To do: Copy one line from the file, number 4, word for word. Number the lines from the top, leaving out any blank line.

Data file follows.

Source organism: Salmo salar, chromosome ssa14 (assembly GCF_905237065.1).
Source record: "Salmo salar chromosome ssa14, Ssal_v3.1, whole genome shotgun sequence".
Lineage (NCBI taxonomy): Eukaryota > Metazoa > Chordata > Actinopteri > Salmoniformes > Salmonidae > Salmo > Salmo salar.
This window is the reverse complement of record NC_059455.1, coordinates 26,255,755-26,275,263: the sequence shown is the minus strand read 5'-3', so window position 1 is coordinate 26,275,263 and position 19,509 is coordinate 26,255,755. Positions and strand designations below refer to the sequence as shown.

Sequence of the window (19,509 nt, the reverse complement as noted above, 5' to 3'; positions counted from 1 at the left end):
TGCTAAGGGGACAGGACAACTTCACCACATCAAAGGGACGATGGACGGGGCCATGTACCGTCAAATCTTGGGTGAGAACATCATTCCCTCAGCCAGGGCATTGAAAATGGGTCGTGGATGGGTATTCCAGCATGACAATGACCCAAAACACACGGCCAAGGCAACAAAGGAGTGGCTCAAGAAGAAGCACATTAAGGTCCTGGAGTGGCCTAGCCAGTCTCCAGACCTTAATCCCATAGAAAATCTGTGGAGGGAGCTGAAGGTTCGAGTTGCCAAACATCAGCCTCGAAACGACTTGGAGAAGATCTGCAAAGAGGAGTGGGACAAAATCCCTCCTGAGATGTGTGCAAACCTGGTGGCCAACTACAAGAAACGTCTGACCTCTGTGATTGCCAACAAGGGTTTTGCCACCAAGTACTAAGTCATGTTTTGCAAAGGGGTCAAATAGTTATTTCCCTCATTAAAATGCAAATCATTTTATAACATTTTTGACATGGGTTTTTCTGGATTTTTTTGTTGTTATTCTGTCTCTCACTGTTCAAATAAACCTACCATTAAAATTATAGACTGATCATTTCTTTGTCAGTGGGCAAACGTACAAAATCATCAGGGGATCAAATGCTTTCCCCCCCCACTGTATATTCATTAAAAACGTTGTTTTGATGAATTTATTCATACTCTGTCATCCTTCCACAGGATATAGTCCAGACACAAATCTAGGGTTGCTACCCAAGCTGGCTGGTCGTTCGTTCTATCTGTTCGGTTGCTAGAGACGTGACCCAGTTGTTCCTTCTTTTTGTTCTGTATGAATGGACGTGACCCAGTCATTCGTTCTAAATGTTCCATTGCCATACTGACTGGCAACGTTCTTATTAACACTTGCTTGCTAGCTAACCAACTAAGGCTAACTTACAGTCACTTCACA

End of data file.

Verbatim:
This window is the reverse complement of record NC_059455.1, coordinates 26,255,755-26,275,263: the sequence shown is the minus strand read 5'-3', so window position 1 is coordinate 26,275,263 and position 19,509 is coordinate 26,255,755. Positions and strand designations below refer to the sequence as shown.